Clean Power Research has officially released SolarAnywhere® Data version 3.3, making it our most up-to-date bankable dataset for resource assessment, operational monitoring and forecasting solar PV. In the new version, 21 years of data are represented in the new Typical Year dataset, and we added coverage for South America. Version 3.3 was previously in public beta. A complete list of the updates can be found in the version release notes.

The more than two decades of insolation data now included in the Typical Year and probability of exceedance (PXX) datasets is notable because the period is longer than a typical twenty-year power purchase agreement. Statistically speaking, more years of data means more accurate estimates of P50 and P90 insolation.

In addition, we’ve extended coverage to South America. According to analysts, Latin America will reach 10% of global PV demand by 2020. Companies looking to capture growth in emerging solar markets now have access to consistent data services across a growing share of the globe.

Our one-region world licensing model (pay by access level, not by geography) means there’s no additional cost to get data outside of the U.S. Typical Year Data licenses now have access to data in South America, North America, Hawaii, the Caribbean, India and the Middle East. Sites licenses can be added anywhere we have coverage.

Customers can access the new version through the data website by setting the solar model to V3.3. API users, request WeatherDataSource “SolarAnywhere3_3” or “SolarAnywhereTGY2018”.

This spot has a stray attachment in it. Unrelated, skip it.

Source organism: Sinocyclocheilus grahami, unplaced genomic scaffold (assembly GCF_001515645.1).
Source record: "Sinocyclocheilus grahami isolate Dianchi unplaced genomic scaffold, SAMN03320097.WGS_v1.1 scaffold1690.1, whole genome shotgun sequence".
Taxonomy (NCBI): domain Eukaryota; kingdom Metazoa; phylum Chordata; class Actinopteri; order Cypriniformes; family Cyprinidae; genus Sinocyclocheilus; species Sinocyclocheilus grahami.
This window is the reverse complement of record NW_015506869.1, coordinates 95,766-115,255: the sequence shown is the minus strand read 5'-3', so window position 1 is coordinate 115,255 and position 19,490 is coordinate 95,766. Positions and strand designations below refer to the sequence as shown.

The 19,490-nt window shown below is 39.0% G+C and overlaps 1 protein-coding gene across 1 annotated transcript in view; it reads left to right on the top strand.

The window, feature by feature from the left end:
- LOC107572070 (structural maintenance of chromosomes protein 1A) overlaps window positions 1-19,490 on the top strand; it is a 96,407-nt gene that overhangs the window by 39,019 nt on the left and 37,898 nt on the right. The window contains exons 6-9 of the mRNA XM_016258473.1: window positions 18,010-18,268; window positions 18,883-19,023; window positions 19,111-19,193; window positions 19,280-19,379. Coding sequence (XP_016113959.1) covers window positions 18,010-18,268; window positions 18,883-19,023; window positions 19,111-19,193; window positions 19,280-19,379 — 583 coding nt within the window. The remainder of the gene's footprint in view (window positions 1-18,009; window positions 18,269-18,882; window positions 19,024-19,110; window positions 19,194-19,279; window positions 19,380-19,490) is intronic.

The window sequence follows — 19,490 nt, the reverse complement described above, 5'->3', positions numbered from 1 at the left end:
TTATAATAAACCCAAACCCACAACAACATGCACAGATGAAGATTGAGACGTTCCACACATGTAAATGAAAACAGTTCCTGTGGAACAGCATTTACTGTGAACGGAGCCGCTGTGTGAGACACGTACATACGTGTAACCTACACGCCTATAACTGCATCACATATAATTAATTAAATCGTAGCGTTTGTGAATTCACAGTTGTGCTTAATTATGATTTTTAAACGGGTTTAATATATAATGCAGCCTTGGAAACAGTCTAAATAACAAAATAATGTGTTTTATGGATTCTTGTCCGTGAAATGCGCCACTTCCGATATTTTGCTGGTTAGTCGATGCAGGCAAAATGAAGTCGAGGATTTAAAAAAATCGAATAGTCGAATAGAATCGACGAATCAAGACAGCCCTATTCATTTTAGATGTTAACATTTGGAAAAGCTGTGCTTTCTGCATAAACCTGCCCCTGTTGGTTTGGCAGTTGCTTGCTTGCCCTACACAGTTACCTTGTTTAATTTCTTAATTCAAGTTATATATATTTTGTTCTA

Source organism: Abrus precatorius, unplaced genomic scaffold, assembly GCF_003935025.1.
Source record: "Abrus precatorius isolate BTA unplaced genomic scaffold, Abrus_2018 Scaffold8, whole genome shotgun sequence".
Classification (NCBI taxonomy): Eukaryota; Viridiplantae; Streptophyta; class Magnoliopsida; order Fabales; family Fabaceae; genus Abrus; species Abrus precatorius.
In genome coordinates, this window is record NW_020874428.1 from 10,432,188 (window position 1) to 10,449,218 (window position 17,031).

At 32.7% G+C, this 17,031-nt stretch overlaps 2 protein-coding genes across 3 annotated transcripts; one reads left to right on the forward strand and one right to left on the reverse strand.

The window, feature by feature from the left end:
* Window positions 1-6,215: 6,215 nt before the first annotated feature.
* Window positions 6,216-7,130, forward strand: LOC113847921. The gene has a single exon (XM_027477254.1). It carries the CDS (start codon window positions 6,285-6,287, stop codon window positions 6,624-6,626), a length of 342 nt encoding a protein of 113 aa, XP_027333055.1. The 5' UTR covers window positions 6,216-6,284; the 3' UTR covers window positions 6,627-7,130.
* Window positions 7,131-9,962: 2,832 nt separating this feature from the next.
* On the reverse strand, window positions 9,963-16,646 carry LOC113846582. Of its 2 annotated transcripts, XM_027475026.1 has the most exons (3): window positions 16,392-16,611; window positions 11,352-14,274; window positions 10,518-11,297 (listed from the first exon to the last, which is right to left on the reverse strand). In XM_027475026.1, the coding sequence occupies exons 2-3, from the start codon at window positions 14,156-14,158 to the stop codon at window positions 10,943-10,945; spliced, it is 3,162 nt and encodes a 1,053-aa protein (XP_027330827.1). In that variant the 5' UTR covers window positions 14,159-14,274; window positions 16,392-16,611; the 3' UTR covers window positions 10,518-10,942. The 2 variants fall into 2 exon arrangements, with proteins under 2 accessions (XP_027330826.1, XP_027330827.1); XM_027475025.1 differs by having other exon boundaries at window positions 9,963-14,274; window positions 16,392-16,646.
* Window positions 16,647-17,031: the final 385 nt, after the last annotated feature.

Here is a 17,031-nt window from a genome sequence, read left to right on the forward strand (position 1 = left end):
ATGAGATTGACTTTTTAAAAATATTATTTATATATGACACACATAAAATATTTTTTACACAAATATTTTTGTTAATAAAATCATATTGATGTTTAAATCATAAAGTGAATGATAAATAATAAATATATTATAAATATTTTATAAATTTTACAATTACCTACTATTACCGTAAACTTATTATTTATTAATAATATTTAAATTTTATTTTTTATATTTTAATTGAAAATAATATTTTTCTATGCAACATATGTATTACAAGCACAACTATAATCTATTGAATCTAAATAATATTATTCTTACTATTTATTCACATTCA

Explore new data validation

The update comes with extensive validation, which has been expanded to give unprecedented visibility into the accuracy of the model at different time scales and locations. Known and acceptable measurement uncertainty—one of the five factors of bankable solar data—is essential for understanding solar project risk and minimizing the cost of project financing.

SolarAnywhere global horizontal irradiance (GHI) data are shown to be accurate within +/- 4.5% with 95% confidence on an annual basis, re-affirming the results of previous studies. The study also shows for the first time that SolarAnywhere estimates of long-term insolation are within +/- 3.0% for all 14 validation sites in North America, all without the need for regional or site-specific tuning.

What else is on the horizon?

GOES-17 transitioned to operations as NOAA’s GOES West satellite last month. The new satellite brings the same exciting technology that GOES-16 brought to the East coast last year, and we’re working hard to take advantage of the new capabilities. In testing we’ve found that the new satellites have more stable navigation, which will result in better real-time and forecast accuracy.

Figure 3: Comparison of NREL and Townsend Snow Loss Models
Figure 3: Comparison of NREL and Townsend Snow Loss Models
Image loops for same location and time from GOES-16 (Right) and its predecessor, GOES-13 (Left) display the improved stability of the newer satellites

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